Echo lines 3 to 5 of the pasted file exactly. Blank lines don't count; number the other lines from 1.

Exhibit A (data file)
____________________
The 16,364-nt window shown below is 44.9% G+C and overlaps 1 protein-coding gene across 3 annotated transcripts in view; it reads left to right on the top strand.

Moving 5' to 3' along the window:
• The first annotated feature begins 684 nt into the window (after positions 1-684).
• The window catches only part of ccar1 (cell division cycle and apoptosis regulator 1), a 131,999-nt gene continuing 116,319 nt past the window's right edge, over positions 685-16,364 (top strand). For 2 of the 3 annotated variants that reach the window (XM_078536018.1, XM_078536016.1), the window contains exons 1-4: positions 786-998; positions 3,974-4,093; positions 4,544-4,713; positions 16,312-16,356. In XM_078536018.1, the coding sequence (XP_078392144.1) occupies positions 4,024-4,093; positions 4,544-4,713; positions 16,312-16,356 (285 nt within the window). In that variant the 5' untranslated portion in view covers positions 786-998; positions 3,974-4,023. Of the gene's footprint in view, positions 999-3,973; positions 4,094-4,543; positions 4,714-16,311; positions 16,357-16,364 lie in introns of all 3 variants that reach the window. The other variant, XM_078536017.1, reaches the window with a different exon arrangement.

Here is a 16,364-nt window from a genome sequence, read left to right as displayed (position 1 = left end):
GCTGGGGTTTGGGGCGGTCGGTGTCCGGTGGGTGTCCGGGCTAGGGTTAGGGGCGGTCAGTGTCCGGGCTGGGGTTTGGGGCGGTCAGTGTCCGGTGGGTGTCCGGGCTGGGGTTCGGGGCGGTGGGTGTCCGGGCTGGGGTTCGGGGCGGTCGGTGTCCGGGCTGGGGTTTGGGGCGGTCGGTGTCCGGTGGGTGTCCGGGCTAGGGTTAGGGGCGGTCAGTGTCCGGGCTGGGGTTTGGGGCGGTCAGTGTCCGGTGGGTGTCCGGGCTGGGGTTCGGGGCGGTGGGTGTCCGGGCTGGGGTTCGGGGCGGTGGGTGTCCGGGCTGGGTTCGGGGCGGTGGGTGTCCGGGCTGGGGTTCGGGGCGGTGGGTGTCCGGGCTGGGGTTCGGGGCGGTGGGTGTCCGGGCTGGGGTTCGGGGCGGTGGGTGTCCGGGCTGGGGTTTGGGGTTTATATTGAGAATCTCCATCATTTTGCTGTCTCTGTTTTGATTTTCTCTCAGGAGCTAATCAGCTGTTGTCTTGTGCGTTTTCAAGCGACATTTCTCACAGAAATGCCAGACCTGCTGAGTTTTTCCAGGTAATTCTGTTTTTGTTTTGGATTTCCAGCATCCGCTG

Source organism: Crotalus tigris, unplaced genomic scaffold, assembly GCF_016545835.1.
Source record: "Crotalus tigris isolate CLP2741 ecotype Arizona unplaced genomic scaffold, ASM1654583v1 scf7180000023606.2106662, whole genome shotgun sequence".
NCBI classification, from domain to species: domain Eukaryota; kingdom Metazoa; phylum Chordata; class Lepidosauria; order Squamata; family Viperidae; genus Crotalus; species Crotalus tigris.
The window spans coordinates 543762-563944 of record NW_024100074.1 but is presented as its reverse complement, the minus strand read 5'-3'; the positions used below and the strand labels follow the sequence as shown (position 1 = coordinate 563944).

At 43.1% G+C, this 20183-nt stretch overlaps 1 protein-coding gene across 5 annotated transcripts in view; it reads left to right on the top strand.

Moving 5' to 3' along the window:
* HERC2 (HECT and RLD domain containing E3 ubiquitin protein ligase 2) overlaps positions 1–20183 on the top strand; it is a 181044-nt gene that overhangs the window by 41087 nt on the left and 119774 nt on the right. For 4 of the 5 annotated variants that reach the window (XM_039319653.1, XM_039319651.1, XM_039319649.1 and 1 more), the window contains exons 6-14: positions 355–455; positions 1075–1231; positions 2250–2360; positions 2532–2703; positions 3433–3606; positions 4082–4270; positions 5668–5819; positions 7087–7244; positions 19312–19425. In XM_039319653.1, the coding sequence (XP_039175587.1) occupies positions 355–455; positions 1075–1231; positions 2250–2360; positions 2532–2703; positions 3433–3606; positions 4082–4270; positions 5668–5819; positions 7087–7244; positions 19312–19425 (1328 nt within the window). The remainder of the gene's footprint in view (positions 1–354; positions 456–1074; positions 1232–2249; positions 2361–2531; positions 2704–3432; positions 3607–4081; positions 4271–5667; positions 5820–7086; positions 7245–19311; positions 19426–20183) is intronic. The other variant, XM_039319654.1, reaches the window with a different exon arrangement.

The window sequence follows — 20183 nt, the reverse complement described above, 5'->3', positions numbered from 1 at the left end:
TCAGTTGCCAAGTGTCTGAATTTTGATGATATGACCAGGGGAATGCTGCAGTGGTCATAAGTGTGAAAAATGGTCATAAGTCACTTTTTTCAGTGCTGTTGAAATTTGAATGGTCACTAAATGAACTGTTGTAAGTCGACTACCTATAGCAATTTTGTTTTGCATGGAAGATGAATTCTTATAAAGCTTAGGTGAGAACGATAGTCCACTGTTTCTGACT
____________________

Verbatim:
• The first annotated feature begins 684 nt into the window (after positions 1-684).
• The window catches only part of ccar1 (cell division cycle and apoptosis regulator 1), a 131,999-nt gene continuing 116,319 nt past the window's right edge, over positions 685-16,364 (top strand). For 2 of the 3 annotated variants that reach the window (XM_078536018.1, XM_078536016.1), the window contains exons 1-4: positions 786-998; positions 3,974-4,093; positions 4,544-4,713; positions 16,312-16,356. In XM_078536018.1, the coding sequence (XP_078392144.1) occupies positions 4,024-4,093; positions 4,544-4,713; positions 16,312-16,356 (285 nt within the window). In that variant the 5' untranslated portion in view covers positions 786-998; positions 3,974-4,023. Of the gene's footprint in view, positions 999-3,973; positions 4,094-4,543; positions 4,714-16,311; positions 16,357-16,364 lie in introns of all 3 variants that reach the window. The other variant, XM_078536017.1, reaches the window with a different exon arrangement.

Here is a 16,364-nt window from a genome sequence, read left to right as displayed (position 1 = left end):